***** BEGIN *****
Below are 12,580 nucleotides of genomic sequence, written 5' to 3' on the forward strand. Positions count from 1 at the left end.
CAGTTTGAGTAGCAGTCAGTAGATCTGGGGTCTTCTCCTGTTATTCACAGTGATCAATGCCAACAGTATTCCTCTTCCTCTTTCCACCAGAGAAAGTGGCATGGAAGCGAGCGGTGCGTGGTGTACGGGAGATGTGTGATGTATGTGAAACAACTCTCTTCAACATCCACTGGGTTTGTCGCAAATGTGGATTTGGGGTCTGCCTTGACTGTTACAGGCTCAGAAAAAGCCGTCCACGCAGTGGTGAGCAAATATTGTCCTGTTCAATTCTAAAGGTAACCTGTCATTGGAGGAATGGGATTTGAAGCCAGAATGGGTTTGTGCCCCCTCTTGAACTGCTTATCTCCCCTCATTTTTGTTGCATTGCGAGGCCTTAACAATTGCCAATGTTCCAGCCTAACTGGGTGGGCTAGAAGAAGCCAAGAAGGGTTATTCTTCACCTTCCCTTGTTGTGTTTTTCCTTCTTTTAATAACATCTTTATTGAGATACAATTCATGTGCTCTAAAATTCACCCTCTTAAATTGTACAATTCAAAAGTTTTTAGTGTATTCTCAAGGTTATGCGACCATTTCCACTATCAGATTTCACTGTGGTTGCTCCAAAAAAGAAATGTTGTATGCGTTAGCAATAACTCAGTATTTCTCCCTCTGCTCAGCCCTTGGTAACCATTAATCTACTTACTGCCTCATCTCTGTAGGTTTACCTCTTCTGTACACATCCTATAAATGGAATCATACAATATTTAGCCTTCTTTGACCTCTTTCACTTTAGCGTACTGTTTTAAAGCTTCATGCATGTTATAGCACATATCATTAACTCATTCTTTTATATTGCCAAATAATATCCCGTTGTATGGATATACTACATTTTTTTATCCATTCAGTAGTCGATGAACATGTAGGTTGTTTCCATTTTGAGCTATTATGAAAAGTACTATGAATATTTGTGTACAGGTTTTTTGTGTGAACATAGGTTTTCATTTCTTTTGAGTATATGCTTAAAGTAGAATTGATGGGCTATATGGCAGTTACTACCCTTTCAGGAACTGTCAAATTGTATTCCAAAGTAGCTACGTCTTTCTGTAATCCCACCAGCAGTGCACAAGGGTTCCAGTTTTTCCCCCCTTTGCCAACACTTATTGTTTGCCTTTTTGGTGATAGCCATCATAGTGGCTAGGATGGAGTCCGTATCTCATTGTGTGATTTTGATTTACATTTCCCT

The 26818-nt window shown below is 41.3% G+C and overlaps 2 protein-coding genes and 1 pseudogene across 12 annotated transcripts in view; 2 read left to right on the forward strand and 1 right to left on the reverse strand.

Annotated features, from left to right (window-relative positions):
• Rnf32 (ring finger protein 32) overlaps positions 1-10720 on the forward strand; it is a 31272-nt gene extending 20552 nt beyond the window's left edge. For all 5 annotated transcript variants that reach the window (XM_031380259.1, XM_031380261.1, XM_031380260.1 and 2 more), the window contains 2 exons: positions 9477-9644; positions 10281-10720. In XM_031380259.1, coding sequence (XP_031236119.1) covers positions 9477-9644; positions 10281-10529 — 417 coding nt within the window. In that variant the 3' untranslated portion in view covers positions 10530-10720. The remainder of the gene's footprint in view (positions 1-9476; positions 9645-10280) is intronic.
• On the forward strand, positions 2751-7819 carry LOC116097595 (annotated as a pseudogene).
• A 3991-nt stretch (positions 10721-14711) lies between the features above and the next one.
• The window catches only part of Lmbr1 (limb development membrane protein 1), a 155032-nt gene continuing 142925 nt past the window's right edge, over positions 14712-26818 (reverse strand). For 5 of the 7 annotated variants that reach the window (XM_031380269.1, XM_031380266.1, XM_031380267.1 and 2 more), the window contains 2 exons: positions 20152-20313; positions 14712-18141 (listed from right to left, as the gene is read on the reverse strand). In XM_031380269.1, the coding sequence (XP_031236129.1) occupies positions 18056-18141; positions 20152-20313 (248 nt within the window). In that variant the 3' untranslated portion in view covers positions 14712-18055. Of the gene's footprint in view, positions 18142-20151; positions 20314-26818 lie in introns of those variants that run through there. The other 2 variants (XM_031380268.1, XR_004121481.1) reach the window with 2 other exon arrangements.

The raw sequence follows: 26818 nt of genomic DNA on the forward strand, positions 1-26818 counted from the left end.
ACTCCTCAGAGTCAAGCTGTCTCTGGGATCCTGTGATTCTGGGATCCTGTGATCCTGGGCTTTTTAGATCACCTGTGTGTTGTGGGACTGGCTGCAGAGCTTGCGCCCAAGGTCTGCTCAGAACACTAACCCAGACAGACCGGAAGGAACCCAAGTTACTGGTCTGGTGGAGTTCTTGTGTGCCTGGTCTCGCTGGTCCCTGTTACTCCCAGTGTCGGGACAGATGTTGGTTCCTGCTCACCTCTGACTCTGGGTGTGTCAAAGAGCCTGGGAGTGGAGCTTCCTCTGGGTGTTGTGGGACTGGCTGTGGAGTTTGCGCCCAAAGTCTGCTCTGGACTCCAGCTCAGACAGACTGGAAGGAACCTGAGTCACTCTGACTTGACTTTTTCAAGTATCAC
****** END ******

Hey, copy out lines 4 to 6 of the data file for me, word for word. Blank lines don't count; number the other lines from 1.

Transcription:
Annotated features, from left to right (window-relative positions):
• Rnf32 (ring finger protein 32) overlaps positions 1-10720 on the forward strand; it is a 31272-nt gene extending 20552 nt beyond the window's left edge. For all 5 annotated transcript variants that reach the window (XM_031380259.1, XM_031380261.1, XM_031380260.1 and 2 more), the window contains 2 exons: positions 9477-9644; positions 10281-10720. In XM_031380259.1, coding sequence (XP_031236119.1) covers positions 9477-9644; positions 10281-10529 — 417 coding nt within the window. In that variant the 3' untranslated portion in view covers positions 10530-10720. The remainder of the gene's footprint in view (positions 1-9476; positions 9645-10280) is intronic.
• On the forward strand, positions 2751-7819 carry LOC116097595 (annotated as a pseudogene).